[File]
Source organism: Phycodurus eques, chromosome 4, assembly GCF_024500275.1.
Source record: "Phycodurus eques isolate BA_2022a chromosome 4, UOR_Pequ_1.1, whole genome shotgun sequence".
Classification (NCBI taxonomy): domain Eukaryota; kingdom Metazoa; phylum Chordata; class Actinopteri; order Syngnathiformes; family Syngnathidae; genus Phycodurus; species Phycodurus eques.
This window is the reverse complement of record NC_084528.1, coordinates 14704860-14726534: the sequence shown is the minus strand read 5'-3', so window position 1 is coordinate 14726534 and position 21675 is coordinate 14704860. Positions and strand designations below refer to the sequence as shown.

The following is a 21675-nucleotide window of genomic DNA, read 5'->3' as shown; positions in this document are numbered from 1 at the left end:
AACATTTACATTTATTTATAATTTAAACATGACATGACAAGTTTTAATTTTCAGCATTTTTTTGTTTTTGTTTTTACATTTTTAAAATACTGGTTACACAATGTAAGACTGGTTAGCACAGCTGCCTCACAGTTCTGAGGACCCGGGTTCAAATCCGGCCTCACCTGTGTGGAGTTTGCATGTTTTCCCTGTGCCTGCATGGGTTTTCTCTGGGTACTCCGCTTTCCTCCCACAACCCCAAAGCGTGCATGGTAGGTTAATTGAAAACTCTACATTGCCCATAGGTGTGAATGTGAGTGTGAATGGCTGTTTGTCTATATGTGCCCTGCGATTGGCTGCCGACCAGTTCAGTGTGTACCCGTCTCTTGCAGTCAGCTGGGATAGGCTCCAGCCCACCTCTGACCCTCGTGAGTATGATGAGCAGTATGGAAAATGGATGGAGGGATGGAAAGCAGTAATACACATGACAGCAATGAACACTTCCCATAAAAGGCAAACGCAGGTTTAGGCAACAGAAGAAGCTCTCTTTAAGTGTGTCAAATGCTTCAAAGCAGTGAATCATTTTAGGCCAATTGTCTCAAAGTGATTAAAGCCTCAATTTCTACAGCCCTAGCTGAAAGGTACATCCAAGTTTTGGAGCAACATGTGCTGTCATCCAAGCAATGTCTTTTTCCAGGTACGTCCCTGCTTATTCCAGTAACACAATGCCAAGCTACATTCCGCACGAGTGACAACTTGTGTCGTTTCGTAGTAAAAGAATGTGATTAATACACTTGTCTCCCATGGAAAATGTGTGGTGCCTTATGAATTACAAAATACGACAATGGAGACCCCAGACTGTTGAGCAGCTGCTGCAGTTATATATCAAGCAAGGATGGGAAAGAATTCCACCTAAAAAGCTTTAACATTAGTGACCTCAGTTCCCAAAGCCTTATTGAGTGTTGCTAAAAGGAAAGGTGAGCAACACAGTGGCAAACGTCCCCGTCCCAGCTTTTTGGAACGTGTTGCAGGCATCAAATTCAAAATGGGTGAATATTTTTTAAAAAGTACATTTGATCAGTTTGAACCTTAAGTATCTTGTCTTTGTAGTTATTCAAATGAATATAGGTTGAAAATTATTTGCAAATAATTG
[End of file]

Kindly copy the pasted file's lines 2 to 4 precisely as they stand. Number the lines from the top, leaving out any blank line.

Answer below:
Source record: "Phycodurus eques isolate BA_2022a chromosome 4, UOR_Pequ_1.1, whole genome shotgun sequence".
Classification (NCBI taxonomy): domain Eukaryota; kingdom Metazoa; phylum Chordata; class Actinopteri; order Syngnathiformes; family Syngnathidae; genus Phycodurus; species Phycodurus eques.
This window is the reverse complement of record NC_084528.1, coordinates 14704860-14726534: the sequence shown is the minus strand read 5'-3', so window position 1 is coordinate 14726534 and position 21675 is coordinate 14704860. Positions and strand designations below refer to the sequence as shown.